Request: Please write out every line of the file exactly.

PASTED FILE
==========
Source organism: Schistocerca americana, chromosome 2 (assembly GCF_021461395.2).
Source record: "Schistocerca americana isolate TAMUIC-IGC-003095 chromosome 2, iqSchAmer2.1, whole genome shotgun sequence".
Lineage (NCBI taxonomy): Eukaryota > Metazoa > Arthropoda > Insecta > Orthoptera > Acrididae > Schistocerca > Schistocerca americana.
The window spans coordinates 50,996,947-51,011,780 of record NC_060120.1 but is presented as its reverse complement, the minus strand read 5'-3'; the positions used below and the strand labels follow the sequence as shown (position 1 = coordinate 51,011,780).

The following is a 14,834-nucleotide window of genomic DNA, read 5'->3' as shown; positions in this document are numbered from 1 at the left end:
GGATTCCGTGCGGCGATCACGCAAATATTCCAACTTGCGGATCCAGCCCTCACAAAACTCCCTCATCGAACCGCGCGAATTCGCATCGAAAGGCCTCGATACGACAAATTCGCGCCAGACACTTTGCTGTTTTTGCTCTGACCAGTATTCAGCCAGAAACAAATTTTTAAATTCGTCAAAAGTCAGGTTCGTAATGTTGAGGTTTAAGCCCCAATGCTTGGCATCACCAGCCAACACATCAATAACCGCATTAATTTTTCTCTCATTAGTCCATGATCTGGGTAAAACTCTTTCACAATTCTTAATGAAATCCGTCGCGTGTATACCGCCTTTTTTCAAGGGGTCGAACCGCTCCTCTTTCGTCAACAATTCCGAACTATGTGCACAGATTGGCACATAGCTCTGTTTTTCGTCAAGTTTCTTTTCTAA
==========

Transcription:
Source organism: Schistocerca americana, chromosome 2 (assembly GCF_021461395.2).
Source record: "Schistocerca americana isolate TAMUIC-IGC-003095 chromosome 2, iqSchAmer2.1, whole genome shotgun sequence".
Lineage (NCBI taxonomy): Eukaryota > Metazoa > Arthropoda > Insecta > Orthoptera > Acrididae > Schistocerca > Schistocerca americana.
The window spans coordinates 50,996,947-51,011,780 of record NC_060120.1 but is presented as its reverse complement, the minus strand read 5'-3'; the positions used below and the strand labels follow the sequence as shown (position 1 = coordinate 51,011,780).

The following is a 14,834-nucleotide window of genomic DNA, read 5'->3' as shown; positions in this document are numbered from 1 at the left end:
GGATTCCGTGCGGCGATCACGCAAATATTCCAACTTGCGGATCCAGCCCTCACAAAACTCCCTCATCGAACCGCGCGAATTCGCATCGAAAGGCCTCGATACGACAAATTCGCGCCAGACACTTTGCTGTTTTTGCTCTGACCAGTATTCAGCCAGAAACAAATTTTTAAATTCGTCAAAAGTCAGGTTCGTAATGTTGAGGTTTAAGCCCCAATGCTTGGCATCACCAGCCAACACATCAATAACCGCATTAATTTTTCTCTCATTAGTCCATGATCTGGGTAAAACTCTTTCACAATTCTTAATGAAATCCGTCGCGTGTATACCGCCTTTTTTCAAGGGGTCGAACCGCTCCTCTTTCGTCAACAATTCCGAACTATGTGCACAGATTGGCACATAGCTCTGTTTTTCGTCAAGTTTCTTTTCTAA